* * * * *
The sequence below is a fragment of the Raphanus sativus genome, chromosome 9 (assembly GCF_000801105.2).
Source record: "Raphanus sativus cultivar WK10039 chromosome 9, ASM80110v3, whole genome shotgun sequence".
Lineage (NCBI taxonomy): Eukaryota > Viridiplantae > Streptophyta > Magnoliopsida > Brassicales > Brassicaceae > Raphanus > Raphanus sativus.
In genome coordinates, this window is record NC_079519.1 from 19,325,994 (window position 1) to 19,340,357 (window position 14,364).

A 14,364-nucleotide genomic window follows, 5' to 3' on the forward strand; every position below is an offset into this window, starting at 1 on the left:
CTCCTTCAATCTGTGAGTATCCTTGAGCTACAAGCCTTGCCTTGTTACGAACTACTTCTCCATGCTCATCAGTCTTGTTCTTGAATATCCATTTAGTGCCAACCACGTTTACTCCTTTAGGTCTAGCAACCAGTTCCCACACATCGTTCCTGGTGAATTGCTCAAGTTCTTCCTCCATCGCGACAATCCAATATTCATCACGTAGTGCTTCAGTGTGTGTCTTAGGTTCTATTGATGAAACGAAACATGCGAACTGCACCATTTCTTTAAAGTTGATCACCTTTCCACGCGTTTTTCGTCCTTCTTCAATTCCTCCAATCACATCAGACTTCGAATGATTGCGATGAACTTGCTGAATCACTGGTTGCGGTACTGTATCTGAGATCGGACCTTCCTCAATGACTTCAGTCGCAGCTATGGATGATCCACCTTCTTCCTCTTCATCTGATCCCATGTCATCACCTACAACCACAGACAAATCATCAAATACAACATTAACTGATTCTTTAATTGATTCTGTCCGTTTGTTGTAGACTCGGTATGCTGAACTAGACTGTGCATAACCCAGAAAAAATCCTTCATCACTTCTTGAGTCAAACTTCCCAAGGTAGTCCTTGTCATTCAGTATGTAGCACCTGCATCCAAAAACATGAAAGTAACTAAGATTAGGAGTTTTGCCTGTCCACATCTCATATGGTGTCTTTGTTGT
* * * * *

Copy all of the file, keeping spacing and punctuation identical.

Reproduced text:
The sequence below is a fragment of the Raphanus sativus genome, chromosome 9 (assembly GCF_000801105.2).
Source record: "Raphanus sativus cultivar WK10039 chromosome 9, ASM80110v3, whole genome shotgun sequence".
Lineage (NCBI taxonomy): Eukaryota > Viridiplantae > Streptophyta > Magnoliopsida > Brassicales > Brassicaceae > Raphanus > Raphanus sativus.
In genome coordinates, this window is record NC_079519.1 from 19,325,994 (window position 1) to 19,340,357 (window position 14,364).

A 14,364-nucleotide genomic window follows, 5' to 3' on the forward strand; every position below is an offset into this window, starting at 1 on the left:
CTCCTTCAATCTGTGAGTATCCTTGAGCTACAAGCCTTGCCTTGTTACGAACTACTTCTCCATGCTCATCAGTCTTGTTCTTGAATATCCATTTAGTGCCAACCACGTTTACTCCTTTAGGTCTAGCAACCAGTTCCCACACATCGTTCCTGGTGAATTGCTCAAGTTCTTCCTCCATCGCGACAATCCAATATTCATCACGTAGTGCTTCAGTGTGTGTCTTAGGTTCTATTGATGAAACGAAACATGCGAACTGCACCATTTCTTTAAAGTTGATCACCTTTCCACGCGTTTTTCGTCCTTCTTCAATTCCTCCAATCACATCAGACTTCGAATGATTGCGATGAACTTGCTGAATCACTGGTTGCGGTACTGTATCTGAGATCGGACCTTCCTCAATGACTTCAGTCGCAGCTATGGATGATCCACCTTCTTCCTCTTCATCTGATCCCATGTCATCACCTACAACCACAGACAAATCATCAAATACAACATTAACTGATTCTTTAATTGATTCTGTCCGTTTGTTGTAGACTCGGTATGCTGAACTAGACTGTGCATAACCCAGAAAAAATCCTTCATCACTTCTTGAGTCAAACTTCCCAAGGTAGTCCTTGTCATTCAGTATGTAGCACCTGCATCCAAAAACATGAAAGTAACTAAGATTAGGAGTTTTGCCTGTCCACATCTCATATGGTGTCTTTGTTGT